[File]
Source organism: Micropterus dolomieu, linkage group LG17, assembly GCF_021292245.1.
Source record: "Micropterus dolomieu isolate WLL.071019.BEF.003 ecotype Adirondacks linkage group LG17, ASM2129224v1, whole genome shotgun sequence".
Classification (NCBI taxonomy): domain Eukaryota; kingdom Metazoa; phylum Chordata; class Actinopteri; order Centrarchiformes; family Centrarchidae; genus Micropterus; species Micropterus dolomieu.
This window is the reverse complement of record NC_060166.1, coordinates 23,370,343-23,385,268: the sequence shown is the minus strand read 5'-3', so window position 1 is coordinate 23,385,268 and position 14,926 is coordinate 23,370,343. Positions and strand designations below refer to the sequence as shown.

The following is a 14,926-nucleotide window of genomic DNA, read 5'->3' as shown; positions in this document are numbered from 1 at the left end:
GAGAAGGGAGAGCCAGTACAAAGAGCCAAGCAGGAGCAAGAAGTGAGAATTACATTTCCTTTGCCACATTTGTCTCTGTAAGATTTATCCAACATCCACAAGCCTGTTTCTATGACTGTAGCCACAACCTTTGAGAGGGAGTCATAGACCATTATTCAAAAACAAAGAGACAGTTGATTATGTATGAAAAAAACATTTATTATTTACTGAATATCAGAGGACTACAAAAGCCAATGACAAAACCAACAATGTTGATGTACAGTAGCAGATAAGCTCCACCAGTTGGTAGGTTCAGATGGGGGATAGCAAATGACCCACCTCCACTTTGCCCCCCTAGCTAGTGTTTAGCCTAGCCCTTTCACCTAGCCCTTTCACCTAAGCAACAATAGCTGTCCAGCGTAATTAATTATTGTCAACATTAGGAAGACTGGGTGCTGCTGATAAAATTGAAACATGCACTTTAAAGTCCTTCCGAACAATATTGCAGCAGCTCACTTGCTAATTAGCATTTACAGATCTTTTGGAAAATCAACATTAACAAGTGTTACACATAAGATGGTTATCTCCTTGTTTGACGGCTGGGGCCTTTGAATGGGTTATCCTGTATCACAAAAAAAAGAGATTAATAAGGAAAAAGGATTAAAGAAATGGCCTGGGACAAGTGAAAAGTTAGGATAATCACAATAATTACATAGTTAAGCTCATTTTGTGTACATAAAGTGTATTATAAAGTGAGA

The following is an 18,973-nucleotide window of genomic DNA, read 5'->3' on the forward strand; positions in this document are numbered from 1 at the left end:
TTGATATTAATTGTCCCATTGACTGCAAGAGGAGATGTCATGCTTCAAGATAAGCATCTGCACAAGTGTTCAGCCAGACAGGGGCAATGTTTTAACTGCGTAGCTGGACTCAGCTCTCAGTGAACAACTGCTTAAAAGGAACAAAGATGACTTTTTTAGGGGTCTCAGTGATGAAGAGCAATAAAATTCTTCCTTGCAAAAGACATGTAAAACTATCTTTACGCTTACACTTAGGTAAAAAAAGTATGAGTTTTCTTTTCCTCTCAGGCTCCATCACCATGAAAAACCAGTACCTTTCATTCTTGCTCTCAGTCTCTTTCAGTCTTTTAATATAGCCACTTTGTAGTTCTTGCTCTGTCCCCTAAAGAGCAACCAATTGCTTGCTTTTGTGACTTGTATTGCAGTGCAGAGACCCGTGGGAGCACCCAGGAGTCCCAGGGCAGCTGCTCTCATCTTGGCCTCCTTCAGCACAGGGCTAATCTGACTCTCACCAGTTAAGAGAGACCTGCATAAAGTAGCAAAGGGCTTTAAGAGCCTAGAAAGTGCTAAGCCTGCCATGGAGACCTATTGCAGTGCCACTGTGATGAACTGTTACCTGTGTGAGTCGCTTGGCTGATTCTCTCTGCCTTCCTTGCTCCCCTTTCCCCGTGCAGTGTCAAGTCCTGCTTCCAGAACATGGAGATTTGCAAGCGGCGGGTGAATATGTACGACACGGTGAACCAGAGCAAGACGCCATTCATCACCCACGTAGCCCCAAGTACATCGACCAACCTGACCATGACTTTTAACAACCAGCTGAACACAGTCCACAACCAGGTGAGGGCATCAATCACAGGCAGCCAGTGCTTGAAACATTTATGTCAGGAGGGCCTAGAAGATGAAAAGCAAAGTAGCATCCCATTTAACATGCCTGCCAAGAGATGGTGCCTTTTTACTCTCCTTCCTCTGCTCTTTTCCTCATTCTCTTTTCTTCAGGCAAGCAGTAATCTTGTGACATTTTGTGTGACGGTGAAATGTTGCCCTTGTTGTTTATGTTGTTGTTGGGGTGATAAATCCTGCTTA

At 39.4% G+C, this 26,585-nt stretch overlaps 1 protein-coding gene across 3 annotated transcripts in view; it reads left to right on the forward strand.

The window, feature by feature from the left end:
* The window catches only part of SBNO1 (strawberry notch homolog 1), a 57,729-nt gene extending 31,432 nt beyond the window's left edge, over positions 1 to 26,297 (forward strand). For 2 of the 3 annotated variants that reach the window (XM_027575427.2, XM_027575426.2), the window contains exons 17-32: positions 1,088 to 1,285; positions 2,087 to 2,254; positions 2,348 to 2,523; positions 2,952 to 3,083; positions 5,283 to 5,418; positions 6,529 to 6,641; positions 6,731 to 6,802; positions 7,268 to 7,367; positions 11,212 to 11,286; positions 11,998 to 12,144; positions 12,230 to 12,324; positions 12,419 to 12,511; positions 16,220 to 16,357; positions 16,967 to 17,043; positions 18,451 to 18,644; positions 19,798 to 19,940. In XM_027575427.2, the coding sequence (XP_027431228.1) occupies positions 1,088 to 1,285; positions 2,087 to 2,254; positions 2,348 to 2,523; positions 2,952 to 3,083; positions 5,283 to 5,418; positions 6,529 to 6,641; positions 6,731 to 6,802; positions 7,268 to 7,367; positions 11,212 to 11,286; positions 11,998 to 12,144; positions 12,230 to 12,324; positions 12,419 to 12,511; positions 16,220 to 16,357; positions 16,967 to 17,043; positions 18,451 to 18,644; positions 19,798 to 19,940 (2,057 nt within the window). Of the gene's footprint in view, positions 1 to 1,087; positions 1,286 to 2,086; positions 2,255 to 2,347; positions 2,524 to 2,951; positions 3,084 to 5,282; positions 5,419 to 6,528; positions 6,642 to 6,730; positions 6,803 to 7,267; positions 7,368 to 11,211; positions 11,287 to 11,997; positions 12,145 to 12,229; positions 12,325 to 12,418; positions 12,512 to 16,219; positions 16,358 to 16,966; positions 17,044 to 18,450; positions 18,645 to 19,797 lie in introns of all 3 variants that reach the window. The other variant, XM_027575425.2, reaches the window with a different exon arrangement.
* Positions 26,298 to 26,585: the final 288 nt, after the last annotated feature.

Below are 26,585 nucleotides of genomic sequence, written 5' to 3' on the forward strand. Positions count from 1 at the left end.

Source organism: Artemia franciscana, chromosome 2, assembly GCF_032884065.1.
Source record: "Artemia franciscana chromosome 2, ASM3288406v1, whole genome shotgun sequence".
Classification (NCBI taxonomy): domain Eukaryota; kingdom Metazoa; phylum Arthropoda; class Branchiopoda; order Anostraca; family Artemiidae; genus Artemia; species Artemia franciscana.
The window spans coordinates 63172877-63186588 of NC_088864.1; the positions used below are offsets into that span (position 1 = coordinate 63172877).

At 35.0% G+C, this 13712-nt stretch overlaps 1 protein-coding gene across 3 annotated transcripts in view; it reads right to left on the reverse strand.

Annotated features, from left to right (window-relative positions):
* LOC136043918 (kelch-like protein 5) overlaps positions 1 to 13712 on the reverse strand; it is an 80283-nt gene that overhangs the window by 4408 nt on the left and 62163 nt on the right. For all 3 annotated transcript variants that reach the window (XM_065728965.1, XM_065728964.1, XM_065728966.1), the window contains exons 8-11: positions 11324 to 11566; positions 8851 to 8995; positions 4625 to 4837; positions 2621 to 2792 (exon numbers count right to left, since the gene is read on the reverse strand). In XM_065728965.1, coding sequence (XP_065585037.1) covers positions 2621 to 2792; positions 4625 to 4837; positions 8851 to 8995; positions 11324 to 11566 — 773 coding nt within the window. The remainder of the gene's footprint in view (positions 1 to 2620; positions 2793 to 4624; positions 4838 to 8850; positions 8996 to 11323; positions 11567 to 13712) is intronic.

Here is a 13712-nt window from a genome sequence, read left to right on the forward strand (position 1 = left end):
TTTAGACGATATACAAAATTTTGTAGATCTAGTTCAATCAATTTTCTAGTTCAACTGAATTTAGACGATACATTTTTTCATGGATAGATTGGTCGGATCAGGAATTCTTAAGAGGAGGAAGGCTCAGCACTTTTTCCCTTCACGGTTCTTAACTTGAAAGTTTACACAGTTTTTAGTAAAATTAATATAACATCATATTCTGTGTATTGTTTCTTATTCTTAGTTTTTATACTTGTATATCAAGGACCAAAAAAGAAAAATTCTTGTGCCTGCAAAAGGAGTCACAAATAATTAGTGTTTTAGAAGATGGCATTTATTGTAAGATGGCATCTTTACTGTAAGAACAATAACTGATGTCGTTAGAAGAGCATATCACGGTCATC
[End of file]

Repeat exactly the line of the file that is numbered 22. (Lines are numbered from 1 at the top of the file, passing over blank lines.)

TTTAGACGATATACAAAATTTTGTAGATCTAGTTCAATCAATTTTCTAGTTCAACTGAATTTAGACGATACATTTTTTCATGGATAGATTGGTCGGATCAGGAATTCTTAAGAGGAGGAAGGCTCAGCACTTTTTCCCTTCACGGTTCTTAACTTGAAAGTTTACACAGTTTTTAGTAAAATTAATATAACATCATATTCTGTGTATTGTTTCTTATTCTTAGTTTTTATACTTGTATATCAAGGACCAAAAAAGAAAAATTCTTGTGCCTGCAAAAGGAGTCACAAATAATTAGTGTTTTAGAAGATGGCATTTATTGTAAGATGGCATCTTTACTGTAAGAACAATAACTGATGTCGTTAGAAGAGCATATCACGGTCATC